The rule by Fahey and colleagues recruited primary care patients with clinically suspected heart failure and used five variables (male sex, orthopnea, history of myocardial infarction, presence of jugular venous distension, and abnormal findings on electrocardiography [ECG]). The resulting risk score had a broad range of risk categories from 0% (none of the factors present) to 97% (all five present).3 However, in a prospective validation, it significantly underestimated the risk of heart failure with reduced ejection fraction, partly because of a much higher likelihood of heart failure in the validation population.

Kelder and colleagues developed a 10-item clinical prediction rule in patients with clinically suspected heart failure with reduced ejection fraction (Table 1).4 The rule identified four risk groups from 4.7% to 87.5%.4 It was prospectively validated in a second study of patients 80 years and older and using a cutoff of more than 54 points for referral. This cutoff was 81% sensitive and 57% specific, which is similar to the cutoff in the original study.6 However, this rule requires use of N-terminal prohormone BNP testing, which is not widely available in the primary care setting. The Brest score was developed and validated in patients with new-onset dyspnea presenting to the emergency department and has 11 variables, including two ECG findings (Table 2).2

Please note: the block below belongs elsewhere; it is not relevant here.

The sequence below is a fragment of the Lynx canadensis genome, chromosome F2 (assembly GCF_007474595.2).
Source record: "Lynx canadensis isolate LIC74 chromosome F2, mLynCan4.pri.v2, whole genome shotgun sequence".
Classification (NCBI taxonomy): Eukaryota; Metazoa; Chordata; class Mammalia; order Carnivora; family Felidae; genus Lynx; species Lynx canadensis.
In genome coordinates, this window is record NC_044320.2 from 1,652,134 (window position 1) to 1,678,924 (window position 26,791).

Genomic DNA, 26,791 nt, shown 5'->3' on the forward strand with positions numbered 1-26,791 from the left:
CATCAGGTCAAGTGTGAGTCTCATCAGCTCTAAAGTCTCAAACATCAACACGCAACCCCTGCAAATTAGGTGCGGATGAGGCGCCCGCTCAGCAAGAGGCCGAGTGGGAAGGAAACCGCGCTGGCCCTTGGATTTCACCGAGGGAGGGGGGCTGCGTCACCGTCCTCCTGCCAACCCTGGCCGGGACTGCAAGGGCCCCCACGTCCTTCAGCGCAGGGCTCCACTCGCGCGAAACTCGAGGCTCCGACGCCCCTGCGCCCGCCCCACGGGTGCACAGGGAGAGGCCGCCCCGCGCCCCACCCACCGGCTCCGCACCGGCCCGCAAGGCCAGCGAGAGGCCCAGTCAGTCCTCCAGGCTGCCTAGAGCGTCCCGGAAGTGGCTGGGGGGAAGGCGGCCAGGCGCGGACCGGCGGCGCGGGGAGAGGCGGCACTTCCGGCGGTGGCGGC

Clinical variablePoints
Age (years)
 < 600
 60 to 704
 71 to 807
 > 8010
N-terminal prohormone BNP (pg per mL)
 < 1000
 100 to 1998
 200 to 39916
 400 to 79924
 800 to 1,59932
 1,600 to 3,19940
 > 3,20048
Myocardial infarction, coronary artery bypass grafting, or percutaneous coronary intervention15
Loop diuretic10
Displaced apex beat20
Rales basal or more14
Irregularly irregular pulse11